Friday, December 22, 2006

Quick links

Alarmist scenarios of "peak oil" and long-term energy shortages have excited the hopes of many academics and civic activists for the mass urban densification and attrition of sprawl of which they have long dreamed. If or when the prospects for high energy prices do come to pass, they will have been more the product of political intervention in a massively government-overseen and -directed commodity than of any physical necessity — the same sort of wished-for control of housing that has eluded the academics and activists so far. But, according to Joel Kotkin, the long-held hopes for a wholesale retreat of suburbanites burdened by high gas and electricity prices into the teeming densities of activist imaginations isn't very likely at all. Kotkin argues that a much more likely outcome is that the development market will respond to resources to build better, more economically diverse suburbs — at least until people's desires for home ownership, detached dwellings and space of their own are regulated out of existence, which will have to remain the holy grail of activism. I would add to Kotkin's analysis that employers will also likely continue to respond to expansive development the way that they have already been doing, by moving jobs out to the suburbs.

On the subject of sprawl, Jesse Walker of Reason Magazine interviews economist William T. Bogart, author of Don't Call It Sprawl: Metropolitan Structure in the Twenty-First Century on "dynamic cities and unaccountable planners." Some highlights:

[A] simple test to apply to any purported definition of sprawl: Apply it to Central Park in Manhattan. In most cases, you will find that it implies that Central Park should be developed. For fun, you can point this out to the definer, who will quickly assure you that he or she didn't mean it that way.

… Zoning is a trade regulation. If you do not allow a certain type of activity to occur within your municipality, you have automatically determined that you will not be exporting it. It can also affect trade indirectly, in that if you allow a particular type of land use but either restrict the way it is engaged in or restrict the total amount of it, you can change the pattern of imports and exports relative to what it otherwise would have been. If a Wal-Mart or some kind of a superstore wants to locate in your town, and you don't allow retail with a large enough footprint or with the type of traffic that a superstore needs, you haven't gotten rid of Wal-Mart. You have made sure that the residents of your town will be importing the services of Wal-Mart from someplace else.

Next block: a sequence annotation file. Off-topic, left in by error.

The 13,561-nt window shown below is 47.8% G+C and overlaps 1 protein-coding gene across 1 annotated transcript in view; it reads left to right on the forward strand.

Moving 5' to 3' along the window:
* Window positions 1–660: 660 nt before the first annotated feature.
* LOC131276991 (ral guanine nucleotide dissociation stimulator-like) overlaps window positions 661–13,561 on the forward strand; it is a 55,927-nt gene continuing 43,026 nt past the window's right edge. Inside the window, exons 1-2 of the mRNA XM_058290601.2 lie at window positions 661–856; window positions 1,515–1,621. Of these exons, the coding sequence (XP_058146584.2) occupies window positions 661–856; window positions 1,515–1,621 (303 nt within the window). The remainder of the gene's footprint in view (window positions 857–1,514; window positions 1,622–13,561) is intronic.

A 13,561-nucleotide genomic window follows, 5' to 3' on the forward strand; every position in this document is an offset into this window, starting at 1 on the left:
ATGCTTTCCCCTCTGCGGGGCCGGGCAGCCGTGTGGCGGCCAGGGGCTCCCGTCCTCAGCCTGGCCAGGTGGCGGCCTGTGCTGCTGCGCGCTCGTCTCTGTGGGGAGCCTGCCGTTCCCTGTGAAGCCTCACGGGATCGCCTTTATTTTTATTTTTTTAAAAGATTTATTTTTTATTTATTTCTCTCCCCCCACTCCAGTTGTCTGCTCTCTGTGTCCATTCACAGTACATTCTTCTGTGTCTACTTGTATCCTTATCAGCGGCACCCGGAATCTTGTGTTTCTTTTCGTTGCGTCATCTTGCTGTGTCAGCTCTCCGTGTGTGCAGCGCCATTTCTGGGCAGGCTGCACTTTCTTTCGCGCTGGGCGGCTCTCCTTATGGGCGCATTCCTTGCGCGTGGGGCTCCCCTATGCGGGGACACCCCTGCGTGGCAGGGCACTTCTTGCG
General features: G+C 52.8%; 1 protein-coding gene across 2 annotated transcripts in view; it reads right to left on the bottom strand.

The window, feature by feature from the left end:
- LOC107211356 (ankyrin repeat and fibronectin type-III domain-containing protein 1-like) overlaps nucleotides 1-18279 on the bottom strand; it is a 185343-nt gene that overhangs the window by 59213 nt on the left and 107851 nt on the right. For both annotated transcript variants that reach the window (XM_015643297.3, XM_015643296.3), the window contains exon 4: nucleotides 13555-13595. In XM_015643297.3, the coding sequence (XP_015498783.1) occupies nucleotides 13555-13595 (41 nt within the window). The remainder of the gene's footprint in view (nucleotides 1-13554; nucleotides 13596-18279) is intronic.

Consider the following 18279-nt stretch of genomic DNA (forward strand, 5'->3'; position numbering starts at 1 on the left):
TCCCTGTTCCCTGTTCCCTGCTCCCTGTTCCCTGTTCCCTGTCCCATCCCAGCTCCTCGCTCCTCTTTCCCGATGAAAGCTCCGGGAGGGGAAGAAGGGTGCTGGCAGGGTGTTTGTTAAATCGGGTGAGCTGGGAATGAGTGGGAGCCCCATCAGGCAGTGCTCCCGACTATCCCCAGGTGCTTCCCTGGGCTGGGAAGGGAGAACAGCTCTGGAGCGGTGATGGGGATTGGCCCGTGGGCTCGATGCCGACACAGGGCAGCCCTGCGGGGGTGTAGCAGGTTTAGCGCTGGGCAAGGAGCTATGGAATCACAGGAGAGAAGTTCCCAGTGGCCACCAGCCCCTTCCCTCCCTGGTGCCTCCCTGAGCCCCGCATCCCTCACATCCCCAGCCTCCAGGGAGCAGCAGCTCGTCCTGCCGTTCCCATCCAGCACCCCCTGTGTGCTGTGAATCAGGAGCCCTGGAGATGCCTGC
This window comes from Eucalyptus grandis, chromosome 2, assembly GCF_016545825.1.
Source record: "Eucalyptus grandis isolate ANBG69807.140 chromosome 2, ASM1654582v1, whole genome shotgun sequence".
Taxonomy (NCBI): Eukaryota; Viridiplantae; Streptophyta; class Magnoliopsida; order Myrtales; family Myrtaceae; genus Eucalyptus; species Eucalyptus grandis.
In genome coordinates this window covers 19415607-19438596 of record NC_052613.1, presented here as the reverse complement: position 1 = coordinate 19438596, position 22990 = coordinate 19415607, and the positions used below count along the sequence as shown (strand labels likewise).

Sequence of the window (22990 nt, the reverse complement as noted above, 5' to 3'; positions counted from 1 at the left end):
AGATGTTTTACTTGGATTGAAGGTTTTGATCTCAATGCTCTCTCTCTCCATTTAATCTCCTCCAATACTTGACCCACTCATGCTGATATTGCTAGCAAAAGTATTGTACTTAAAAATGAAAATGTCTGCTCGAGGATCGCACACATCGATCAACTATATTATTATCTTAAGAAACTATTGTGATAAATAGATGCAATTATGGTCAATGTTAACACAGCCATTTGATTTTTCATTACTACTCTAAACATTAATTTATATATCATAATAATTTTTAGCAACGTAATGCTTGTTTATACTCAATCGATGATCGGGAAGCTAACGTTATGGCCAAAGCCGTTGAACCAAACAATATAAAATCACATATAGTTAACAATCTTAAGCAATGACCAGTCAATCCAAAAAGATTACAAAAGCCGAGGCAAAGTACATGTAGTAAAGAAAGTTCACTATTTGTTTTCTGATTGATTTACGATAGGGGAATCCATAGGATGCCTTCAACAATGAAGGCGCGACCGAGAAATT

… [I]f you read a lot of planners' critiques of what they refer to as urban sprawl, they're completely focused on the present. You would think a profession called planning would be concerned with the evolution and transition of areas. But they aren't. They'll look at a situation where a few houses have been built, and they'll say that's sprawl. Well, perhaps. Or perhaps over the next 10 or 20 years there's going to be further infill development there — if it's allowed by the local land-use controls — and in fact what they're seeing is a city in construction. As a country, we're growing in population. Those people have to go someplace. And they're not all going to go there at once.

… A lot of the forests that people are bemoaning the loss of, for example, only became forests relatively recently. Before that they were cornfields. But they were inefficient cornfields. Forests were a good way to hold them until they could actually be redeveloped.
Read the rest here…

1 Comment:

Mitch said...

You're seeing a lot of it in my industry of public accounting - a lot of firms have done away with offices and have their employees either telecommute from home or on location. No office means no commuting, which means less influence of city planners in micromanaging lives.